Enzo Calzaghe praised Rees's bravery, saying: "Sometimes you can lose and still be champion. That's tremendous, tremendous heart."

Kotelnik said he'd always been prepared to go 12 rounds. "I expected Rees to be that strong because he's the world champion and I expected to go the distance with him."

Source: AFP

Saturday, March 22, 2008

Ukraine Opposition Halts Parliament Over Kosovo Issue

KIEV, Ukraine -- Ukraine's Party of Regions blocked the country's parliamentary rostrum Friday demanding the withdrawal of Ukrainian peacekeepers from Kosovo and the Interior Minister's resignation.

Pro-Russia Viktor Yanukovych is at again.

Over 20 Ukrainian peacekeepers were wounded and one later died in hospital following clashes in the Serb-dominated area of Mitrovica on March 17, when UN police and NATO-led KFOR troops launched an operation to regain control of a UN court building seized last week by ethnic Serbs.

As the Supreme Rada began its work on Friday morning, the Party of Regions proposed a bill on the withdrawal of Ukrainian peacekeepers from Kosovo, which was unanimously rejected by the parliamentary coalition.

The Party of Regions, led by former prime minister Viktor Yanukovych, also demanded that Interior Minister Yuriy Lutsenko resign for giving misleading information on the Kosovo incident.

"He [Lutsenko] said NATO had no connection to this operation. But the operation was commanded by KFOR, which has a direct link to NATO," Nestor Shufrych, one of the party's leaders, said.

The Interior Minister earlier called on parliament not to make any decision on the issue of the withdrawal of troops from Kosovo and asked the Party of Regions to avoid speculation regarding NATO, adding that the operation was conducted under the command of the UN mission in Kosovo.

Ukrainian Foreign Minister Volodymyr Ohryzko told journalists after a meeting of the National Security and Defense Council on Friday that Ukraine is not planning to end its peacekeeping operation in Kosovo.

"The question of withdrawing Ukrainian peacekeepers is not on the agenda," Ohryzko said.

The Foreign Minister added that the government will demand that the UN establish a two-party committee to investigate the incident with the Ukrainian peacekeepers.

Yanukovych's party blamed the death of the Ukrainian peacekeeper on the country's authorities, which are seeking NATO membership, saying they were putting political interests before the lives of Ukrainians.

Lutsenko blamed the UN for the incident and called for an investigation to find and bring those responsible for the soldier's death to justice.

Serb rioters attacked UN forces with rocks, grenades and Molotov cocktails as they tried to remove protesters from inside the courthouse.

In all, more than 60 UN police and KFOR troops, and over 70 Serb protesters were wounded in the worst outbreak of violence in the region since Kosovo unilaterally declared independence on February 17.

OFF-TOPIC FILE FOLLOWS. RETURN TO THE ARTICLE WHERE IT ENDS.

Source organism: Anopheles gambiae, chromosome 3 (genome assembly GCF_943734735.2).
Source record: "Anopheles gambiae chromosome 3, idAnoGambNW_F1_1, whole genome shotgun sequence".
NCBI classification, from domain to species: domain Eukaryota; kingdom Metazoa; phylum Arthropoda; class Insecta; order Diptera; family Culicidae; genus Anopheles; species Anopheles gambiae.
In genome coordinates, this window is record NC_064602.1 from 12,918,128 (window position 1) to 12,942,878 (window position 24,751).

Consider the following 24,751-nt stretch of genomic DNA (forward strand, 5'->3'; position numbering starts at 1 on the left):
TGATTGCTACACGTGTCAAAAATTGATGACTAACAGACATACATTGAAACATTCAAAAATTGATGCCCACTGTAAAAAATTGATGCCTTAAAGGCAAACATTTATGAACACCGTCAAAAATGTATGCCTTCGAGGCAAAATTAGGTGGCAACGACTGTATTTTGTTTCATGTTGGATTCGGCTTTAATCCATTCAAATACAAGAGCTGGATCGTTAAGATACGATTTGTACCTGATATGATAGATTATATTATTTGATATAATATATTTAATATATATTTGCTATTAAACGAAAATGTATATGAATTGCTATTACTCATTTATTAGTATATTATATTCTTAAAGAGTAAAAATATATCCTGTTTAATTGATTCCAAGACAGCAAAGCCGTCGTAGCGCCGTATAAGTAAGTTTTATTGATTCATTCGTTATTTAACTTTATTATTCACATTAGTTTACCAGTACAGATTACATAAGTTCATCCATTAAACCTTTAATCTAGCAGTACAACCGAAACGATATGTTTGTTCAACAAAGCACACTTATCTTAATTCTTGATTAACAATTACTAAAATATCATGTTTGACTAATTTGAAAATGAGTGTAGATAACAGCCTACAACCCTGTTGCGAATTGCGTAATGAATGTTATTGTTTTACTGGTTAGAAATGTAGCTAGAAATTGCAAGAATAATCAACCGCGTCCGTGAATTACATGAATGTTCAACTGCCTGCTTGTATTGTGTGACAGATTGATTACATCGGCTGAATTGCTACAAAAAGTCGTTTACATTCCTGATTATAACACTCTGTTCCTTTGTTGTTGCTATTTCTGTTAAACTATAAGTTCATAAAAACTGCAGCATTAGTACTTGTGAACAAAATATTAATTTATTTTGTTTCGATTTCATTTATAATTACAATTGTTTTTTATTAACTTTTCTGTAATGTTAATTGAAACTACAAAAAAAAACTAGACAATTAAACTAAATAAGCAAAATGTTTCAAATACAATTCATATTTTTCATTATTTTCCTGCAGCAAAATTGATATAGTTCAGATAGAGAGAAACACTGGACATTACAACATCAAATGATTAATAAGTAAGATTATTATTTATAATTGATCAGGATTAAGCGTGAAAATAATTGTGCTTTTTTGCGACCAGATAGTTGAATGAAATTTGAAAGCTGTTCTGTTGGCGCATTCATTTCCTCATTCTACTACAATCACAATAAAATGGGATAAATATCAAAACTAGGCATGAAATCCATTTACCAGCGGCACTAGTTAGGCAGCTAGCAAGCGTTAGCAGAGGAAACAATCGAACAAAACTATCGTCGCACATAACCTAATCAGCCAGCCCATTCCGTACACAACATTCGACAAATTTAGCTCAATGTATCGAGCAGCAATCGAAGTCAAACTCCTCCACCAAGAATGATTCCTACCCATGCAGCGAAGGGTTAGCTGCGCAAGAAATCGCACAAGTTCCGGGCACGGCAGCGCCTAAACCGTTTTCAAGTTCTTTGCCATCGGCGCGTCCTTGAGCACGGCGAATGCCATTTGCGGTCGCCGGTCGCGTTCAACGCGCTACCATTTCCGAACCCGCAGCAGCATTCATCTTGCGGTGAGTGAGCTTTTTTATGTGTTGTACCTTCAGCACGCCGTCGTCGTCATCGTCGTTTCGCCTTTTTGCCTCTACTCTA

Work by the Supreme Rada was blocked for a few weeks last month by the Party of Regions and the Communist Party, who demanded a referendum on the country's accession to the NATO Membership Action Plan (MAP).

The NATO-Ukraine commission is due to hold a meeting during the alliance's summit in Bucharest, Romania, on April 2-4, 2008.

Source: RIA Novosti

Friday, March 21, 2008

Pentagon: Georgia, Ukraine May Not Join NATO for Years

WASHINGTON, DC -- The Pentagon says U.S. support for efforts by Georgia and Ukraine to join NATO does not necessarily mean the countries will join the alliance anytime soon.

U.S. Defense Secretary Robert Gates

But a spokesman says Defense Secretary Robert Gates agrees it is time to start what could be a long process.

A spokesman says Secretary Gates discussed Georgia's effort to begin the NATO membership process during a meeting with Georgian President Mikhail Saakashvili at the Pentagon on Thursday.

That was the day after President Bush met with the Georgian president and said he will urge NATO leaders at their summit in Bucharest next month to approve Georgia's Membership Action Plan.

Russia opposes the plan for the former Soviet Republics to join the western alliance. But Pentagon Press Secretary Geoff Morrell says even with Membership Action Plans that will likely not happen for a long time.

"I think it's important not to confuse MAP with membership," he noted. "It is what its name implies it is. It's a Membership Action Plan. You know that three of the countries that are up for membership in Bucharest, Croatia, Albania and Macedonia have been going through MAP for the past decade. So this can be a long process. And it's designed to encourage democratic and military reforms, and along the way to, sort of, recognize the progress they've made."